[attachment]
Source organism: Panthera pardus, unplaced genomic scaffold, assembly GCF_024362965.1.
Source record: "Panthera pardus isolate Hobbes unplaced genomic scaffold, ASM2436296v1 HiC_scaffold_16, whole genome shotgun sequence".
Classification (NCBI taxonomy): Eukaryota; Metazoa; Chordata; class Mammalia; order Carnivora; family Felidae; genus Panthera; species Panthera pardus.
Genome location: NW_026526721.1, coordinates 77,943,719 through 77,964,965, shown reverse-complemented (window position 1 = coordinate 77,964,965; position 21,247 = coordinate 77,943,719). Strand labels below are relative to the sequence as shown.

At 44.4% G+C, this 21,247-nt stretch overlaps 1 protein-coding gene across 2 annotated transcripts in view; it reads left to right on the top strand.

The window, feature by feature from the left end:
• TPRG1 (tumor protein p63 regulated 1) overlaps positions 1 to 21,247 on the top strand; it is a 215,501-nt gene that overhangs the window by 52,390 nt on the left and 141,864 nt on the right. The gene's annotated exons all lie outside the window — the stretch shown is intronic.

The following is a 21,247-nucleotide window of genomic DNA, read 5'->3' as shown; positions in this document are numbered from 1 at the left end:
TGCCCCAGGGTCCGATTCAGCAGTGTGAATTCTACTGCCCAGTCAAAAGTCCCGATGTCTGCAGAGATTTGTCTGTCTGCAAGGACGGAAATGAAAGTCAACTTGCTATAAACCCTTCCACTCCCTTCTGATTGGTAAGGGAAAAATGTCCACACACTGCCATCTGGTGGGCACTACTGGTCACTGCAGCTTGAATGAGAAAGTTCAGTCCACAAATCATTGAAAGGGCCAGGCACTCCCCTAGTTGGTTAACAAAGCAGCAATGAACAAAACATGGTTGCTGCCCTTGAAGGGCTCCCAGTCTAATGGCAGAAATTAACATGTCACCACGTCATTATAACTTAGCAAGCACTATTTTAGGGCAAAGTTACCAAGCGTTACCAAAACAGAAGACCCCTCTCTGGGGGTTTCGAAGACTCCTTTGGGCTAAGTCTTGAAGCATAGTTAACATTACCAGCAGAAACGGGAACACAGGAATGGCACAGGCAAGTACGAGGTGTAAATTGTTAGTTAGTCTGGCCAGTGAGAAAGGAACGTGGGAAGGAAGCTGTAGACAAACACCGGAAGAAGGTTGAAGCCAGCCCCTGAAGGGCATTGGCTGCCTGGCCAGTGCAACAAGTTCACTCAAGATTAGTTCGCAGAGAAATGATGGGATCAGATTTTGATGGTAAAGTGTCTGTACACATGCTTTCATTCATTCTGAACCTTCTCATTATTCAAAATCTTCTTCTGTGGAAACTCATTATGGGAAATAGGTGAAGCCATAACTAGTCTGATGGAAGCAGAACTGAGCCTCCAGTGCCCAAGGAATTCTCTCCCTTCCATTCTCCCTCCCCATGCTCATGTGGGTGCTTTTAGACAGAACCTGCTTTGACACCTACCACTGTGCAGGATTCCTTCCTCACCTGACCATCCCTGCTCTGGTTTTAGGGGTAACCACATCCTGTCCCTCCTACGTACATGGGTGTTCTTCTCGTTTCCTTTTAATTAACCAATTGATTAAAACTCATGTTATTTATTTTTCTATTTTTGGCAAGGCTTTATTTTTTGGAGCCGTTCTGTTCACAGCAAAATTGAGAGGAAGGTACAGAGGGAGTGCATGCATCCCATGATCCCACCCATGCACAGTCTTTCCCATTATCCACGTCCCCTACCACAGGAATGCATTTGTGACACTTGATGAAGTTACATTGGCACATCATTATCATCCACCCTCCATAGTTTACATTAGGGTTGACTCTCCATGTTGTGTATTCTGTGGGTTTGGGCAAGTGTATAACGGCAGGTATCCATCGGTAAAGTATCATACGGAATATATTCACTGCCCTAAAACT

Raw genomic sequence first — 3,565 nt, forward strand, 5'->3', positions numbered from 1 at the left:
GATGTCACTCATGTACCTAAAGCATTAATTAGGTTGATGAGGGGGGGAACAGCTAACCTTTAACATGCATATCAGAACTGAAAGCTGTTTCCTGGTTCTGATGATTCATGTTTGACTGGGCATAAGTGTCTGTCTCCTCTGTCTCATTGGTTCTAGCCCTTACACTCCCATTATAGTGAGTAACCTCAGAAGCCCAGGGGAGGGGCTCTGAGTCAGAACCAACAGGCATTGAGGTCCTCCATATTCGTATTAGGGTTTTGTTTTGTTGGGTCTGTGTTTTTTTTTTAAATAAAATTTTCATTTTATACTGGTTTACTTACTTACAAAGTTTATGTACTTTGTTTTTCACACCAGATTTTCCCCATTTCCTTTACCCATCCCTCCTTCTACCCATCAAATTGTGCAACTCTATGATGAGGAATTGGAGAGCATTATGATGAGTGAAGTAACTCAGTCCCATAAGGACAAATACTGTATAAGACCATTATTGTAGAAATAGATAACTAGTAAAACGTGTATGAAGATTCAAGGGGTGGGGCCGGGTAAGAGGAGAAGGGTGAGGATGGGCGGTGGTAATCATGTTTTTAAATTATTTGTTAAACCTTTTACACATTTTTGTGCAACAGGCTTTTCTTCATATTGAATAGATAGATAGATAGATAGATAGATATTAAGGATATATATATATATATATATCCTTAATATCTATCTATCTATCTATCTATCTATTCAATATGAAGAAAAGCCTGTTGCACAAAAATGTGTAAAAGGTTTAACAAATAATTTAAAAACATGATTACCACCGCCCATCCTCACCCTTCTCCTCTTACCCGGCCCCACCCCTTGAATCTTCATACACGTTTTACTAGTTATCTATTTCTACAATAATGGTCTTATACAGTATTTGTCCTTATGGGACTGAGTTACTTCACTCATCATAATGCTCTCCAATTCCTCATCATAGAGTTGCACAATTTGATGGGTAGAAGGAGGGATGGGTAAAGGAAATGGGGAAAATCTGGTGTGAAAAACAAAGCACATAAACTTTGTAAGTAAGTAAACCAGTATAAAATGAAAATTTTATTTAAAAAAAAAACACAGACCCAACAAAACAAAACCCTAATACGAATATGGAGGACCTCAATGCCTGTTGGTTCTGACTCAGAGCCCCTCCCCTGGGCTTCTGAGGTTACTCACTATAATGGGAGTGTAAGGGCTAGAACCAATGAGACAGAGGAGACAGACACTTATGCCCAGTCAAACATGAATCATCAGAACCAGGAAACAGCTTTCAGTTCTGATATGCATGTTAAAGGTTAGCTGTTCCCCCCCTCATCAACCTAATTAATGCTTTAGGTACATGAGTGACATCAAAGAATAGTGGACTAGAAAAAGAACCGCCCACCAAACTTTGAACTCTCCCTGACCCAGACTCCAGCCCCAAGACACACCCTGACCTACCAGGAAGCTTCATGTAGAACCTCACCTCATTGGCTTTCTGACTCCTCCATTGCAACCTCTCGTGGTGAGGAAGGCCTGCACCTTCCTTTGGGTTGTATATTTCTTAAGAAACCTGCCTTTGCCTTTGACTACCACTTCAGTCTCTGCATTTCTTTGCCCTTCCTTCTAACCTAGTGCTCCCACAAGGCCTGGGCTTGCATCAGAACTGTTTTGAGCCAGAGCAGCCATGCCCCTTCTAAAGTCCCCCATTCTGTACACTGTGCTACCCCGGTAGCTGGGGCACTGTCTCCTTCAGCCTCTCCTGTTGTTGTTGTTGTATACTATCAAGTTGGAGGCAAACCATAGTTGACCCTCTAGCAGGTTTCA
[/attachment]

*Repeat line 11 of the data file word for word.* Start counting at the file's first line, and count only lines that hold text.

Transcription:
GATGTCACTCATGTACCTAAAGCATTAATTAGGTTGATGAGGGGGGGAACAGCTAACCTTTAACATGCATATCAGAACTGAAAGCTGTTTCCTGGTTCTGATGATTCATGTTTGACTGGGCATAAGTGTCTGTCTCCTCTGTCTCATTGGTTCTAGCCCTTACACTCCCATTATAGTGAGTAACCTCAGAAGCCCAGGGGAGGGGCTCTGAGTCAGAACCAACAGGCATTGAGGTCCTCCATATTCGTATTAGGGTTTTGTTTTGTTGGGTCTGTGTTTTTTTTTTAAATAAAATTTTCATTTTATACTGGTTTACTTACTTACAAAGTTTATGTACTTTGTTTTTCACACCAGATTTTCCCCATTTCCTTTACCCATCCCTCCTTCTACCCATCAAATTGTGCAACTCTATGATGAGGAATTGGAGAGCATTATGATGAGTGAAGTAACTCAGTCCCATAAGGACAAATACTGTATAAGACCATTATTGTAGAAATAGATAACTAGTAAAACGTGTATGAAGATTCAAGGGGTGGGGCCGGGTAAGAGGAGAAGGGTGAGGATGGGCGGTGGTAATCATGTTTTTAAATTATTTGTTAAACCTTTTACACATTTTTGTGCAACAGGCTTTTCTTCATATTGAATAGATAGATAGATAGATAGATAGATATTAAGGATATATATATATATATATATCCTTAATATCTATCTATCTATCTATCTATCTATTCAATATGAAGAAAAGCCTGTTGCACAAAAATGTGTAAAAGGTTTAACAAATAATTTAAAAACATGATTACCACCGCCCATCCTCACCCTTCTCCTCTTACCCGGCCCCACCCCTTGAATCTTCATACACGTTTTACTAGTTATCTATTTCTACAATAATGGTCTTATACAGTATTTGTCCTTATGGGACTGAGTTACTTCACTCATCATAATGCTCTCCAATTCCTCATCATAGAGTTGCACAATTTGATGGGTAGAAGGAGGGATGGGTAAAGGAAATGGGGAAAATCTGGTGTGAAAAACAAAGCACATAAACTTTGTAAGTAAGTAAACCAGTATAAAATGAAAATTTTATTTAAAAAAAAAACACAGACCCAACAAAACAAAACCCTAATACGAATATGGAGGACCTCAATGCCTGTTGGTTCTGACTCAGAGCCCCTCCCCTGGGCTTCTGAGGTTACTCACTATAATGGGAGTGTAAGGGCTAGAACCAATGAGACAGAGGAGACAGACACTTATGCCCAGTCAAACATGAATCATCAGAACCAGGAAACAGCTTTCAGTTCTGATATGCATGTTAAAGGTTAGCTGTTCCCCCCCTCATCAACCTAATTAATGCTTTAGGTACATGAGTGACATCAAAGAATAGTGGACTAGAAAAAGAACCGCCCACCAAACTTTGAACTCTCCCTGACCCAGACTCCAGCCCCAAGACACACCCTGACCTACCAGGAAGCTTCATGTAGAACCTCACCTCATTGGCTTTCTGACTCCTCCATTGCAACCTCTCGTGGTGAGGAAGGCCTGCACCTTCCTTTGGGTTGTATATTTCTTAAGAAACCTGCCTTTGCCTTTGACTACCACTTCAGTCTCTGCATTTCTTTGCCCTTCCTTCTAACCTAGTGCTCCCACAAGGCCTGGGCTTGCATCAGAACTGTTTTGAGCCAGAGCAGCCATGCCCCTTCTAAAGTCCCCCATTCTGTACACTGTGCTACCCCGGTAGCTGGGGCACTGTCTCCTTCAGCCTCTCCTGTTGTTGTTGTTGTATACTATCAAGTTGGAGGCAAACCATAGTTGACCCTCTAGCAGGTTTCA